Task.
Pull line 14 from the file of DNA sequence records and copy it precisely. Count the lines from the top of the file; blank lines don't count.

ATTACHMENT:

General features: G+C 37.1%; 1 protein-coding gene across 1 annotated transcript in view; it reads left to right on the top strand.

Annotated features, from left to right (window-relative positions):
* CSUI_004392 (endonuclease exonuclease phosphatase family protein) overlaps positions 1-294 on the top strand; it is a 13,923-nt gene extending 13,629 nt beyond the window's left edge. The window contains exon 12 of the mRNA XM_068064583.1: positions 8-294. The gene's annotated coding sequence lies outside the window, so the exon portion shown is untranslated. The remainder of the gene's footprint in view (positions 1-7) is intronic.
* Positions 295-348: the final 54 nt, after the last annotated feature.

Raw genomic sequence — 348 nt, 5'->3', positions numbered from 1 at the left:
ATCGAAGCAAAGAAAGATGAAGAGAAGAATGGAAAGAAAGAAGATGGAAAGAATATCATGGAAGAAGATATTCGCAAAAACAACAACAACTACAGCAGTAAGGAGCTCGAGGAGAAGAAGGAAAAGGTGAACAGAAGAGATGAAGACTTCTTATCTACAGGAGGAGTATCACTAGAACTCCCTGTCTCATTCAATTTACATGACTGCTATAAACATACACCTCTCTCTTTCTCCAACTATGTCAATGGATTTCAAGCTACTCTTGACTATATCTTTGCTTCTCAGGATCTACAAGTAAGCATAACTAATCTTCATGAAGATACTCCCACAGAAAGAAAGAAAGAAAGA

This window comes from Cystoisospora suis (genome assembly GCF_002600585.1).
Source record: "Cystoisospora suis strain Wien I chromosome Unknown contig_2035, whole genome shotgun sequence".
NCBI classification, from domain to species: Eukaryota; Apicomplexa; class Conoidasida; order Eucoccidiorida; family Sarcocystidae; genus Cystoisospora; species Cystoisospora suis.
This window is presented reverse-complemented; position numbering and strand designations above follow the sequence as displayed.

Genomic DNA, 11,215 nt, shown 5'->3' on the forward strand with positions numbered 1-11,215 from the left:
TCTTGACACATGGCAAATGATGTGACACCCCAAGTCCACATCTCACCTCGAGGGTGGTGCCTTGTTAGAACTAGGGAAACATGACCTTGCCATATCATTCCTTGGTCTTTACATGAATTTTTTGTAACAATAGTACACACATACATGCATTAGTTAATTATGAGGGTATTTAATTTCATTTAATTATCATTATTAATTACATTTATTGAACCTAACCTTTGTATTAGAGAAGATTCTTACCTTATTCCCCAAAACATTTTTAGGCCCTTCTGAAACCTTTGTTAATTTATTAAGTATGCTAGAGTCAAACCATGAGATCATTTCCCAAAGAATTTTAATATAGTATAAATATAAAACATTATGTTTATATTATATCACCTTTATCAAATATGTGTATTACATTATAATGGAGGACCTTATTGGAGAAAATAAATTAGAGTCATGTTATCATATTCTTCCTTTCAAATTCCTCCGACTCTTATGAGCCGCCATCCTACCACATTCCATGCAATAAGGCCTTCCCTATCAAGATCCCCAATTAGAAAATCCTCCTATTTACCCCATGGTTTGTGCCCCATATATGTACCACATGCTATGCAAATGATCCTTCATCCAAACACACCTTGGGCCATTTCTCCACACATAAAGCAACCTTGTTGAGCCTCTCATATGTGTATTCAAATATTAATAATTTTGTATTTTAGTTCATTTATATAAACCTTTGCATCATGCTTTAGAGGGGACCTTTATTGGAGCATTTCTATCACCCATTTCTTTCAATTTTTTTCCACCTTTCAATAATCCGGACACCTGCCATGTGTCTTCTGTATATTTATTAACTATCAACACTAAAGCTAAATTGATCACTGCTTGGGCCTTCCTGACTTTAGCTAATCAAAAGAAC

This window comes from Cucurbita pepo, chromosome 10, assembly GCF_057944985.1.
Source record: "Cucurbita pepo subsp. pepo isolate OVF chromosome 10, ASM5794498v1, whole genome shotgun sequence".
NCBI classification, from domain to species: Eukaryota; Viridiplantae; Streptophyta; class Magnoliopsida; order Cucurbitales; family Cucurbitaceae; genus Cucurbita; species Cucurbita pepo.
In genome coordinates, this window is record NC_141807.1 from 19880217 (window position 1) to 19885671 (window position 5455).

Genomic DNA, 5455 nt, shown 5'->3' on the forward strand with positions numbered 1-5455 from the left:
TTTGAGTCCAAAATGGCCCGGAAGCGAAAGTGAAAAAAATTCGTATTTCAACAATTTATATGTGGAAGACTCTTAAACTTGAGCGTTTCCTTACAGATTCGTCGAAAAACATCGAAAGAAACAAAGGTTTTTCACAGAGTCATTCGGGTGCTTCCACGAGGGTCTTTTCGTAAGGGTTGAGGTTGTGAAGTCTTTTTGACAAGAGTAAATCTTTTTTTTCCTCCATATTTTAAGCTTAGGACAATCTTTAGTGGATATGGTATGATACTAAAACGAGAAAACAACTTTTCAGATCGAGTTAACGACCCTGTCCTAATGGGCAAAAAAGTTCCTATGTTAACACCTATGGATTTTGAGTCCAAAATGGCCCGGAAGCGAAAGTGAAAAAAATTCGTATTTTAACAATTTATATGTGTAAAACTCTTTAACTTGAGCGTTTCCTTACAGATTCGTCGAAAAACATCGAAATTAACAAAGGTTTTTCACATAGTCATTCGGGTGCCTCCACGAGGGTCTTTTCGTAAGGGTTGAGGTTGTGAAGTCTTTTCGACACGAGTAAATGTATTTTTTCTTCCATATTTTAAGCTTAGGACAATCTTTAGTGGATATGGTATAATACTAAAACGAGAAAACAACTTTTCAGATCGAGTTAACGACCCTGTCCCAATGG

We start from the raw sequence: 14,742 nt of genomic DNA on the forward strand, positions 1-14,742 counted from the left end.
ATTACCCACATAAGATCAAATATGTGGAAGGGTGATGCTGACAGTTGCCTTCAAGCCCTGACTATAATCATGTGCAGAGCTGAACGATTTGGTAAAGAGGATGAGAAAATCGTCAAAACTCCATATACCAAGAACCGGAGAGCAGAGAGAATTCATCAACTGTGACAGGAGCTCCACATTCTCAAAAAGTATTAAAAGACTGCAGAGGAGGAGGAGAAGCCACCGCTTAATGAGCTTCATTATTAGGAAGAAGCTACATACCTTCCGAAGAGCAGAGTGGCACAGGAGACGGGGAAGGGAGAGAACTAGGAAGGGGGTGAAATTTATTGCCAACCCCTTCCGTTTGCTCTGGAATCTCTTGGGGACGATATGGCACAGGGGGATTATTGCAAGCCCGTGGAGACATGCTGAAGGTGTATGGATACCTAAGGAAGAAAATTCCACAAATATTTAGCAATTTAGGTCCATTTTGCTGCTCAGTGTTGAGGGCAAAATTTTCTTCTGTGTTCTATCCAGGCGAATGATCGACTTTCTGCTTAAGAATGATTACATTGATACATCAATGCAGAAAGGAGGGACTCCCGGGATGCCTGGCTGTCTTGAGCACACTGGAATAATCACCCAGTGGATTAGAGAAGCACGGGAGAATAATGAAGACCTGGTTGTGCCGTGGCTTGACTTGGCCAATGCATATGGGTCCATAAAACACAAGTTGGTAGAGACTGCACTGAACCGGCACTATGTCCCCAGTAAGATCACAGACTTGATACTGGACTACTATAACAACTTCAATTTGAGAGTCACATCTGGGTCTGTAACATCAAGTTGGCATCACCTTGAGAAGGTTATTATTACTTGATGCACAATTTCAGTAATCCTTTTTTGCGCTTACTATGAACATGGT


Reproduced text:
Source record: "Cucurbita pepo subsp. pepo isolate OVF chromosome 10, ASM5794498v1, whole genome shotgun sequence".